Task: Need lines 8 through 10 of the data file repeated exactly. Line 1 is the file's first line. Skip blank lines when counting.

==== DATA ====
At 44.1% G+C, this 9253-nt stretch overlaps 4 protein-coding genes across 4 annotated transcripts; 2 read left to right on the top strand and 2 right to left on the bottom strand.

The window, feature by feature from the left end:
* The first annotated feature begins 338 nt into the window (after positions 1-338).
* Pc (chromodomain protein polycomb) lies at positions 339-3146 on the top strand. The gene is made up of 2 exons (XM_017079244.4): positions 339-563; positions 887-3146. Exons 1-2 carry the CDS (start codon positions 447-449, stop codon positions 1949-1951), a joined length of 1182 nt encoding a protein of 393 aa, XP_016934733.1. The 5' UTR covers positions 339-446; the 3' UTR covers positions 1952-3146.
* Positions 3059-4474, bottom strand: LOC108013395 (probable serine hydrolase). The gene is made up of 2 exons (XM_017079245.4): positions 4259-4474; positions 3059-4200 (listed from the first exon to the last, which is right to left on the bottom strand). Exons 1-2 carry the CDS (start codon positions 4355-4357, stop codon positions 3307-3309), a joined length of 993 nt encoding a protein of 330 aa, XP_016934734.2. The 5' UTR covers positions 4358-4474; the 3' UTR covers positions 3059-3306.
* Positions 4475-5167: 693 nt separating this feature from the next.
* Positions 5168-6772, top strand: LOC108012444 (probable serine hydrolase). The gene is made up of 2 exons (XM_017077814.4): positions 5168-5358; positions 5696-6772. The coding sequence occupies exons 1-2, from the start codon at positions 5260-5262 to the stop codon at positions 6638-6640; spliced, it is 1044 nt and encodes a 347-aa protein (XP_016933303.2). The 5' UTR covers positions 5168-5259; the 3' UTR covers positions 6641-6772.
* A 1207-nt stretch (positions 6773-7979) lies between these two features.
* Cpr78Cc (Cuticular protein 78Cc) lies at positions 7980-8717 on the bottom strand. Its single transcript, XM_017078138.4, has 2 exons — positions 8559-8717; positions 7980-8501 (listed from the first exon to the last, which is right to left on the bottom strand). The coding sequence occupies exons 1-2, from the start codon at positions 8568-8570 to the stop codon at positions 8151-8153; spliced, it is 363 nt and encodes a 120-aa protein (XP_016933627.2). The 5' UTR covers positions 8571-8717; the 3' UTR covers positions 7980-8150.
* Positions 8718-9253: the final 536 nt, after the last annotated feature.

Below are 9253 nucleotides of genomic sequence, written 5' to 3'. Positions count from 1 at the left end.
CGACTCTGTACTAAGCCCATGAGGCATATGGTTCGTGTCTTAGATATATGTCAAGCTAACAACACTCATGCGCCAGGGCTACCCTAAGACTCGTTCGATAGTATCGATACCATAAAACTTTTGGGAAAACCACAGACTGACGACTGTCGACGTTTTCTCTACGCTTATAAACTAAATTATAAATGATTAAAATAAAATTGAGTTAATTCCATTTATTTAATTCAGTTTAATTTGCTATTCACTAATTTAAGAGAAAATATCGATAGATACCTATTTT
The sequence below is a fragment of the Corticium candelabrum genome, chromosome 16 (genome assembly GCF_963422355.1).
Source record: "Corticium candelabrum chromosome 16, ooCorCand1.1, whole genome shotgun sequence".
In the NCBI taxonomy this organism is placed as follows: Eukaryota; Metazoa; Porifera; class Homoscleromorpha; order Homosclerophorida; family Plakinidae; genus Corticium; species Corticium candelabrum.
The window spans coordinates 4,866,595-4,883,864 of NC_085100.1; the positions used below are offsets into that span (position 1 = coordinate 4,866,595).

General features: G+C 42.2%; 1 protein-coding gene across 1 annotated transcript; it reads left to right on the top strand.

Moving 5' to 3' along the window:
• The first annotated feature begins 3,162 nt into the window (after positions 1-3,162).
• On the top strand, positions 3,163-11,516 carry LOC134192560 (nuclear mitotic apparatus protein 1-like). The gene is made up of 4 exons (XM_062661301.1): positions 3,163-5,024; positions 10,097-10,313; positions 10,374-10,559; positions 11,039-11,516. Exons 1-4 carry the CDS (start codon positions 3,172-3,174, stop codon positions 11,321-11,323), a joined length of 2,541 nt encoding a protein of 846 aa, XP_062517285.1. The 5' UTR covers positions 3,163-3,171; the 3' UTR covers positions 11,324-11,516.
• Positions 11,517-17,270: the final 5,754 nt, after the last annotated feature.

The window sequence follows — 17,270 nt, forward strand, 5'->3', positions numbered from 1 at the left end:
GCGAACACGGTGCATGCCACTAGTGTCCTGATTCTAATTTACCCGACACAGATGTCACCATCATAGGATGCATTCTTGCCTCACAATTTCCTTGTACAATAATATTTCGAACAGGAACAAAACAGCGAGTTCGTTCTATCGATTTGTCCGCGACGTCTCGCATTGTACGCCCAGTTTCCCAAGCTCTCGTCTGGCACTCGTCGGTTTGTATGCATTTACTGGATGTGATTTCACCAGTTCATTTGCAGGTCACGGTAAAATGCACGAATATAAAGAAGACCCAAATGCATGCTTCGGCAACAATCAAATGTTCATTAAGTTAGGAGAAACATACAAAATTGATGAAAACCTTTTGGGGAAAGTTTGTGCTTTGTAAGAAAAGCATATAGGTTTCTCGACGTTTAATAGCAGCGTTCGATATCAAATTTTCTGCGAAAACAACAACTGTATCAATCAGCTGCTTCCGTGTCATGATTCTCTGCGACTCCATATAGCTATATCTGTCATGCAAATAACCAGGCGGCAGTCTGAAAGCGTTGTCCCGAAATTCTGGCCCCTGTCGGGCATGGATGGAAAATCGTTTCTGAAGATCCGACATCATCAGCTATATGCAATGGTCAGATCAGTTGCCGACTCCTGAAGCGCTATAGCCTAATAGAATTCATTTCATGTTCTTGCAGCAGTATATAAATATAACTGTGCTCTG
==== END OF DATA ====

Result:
* A 1207-nt stretch (positions 6773-7979) lies between these two features.
* Cpr78Cc (Cuticular protein 78Cc) lies at positions 7980-8717 on the bottom strand. Its single transcript, XM_017078138.4, has 2 exons — positions 8559-8717; positions 7980-8501 (listed from the first exon to the last, which is right to left on the bottom strand). The coding sequence occupies exons 1-2, from the start codon at positions 8568-8570 to the stop codon at positions 8151-8153; spliced, it is 363 nt and encodes a 120-aa protein (XP_016933627.2). The 5' UTR covers positions 8571-8717; the 3' UTR covers positions 7980-8150.
* Positions 8718-9253: the final 536 nt, after the last annotated feature.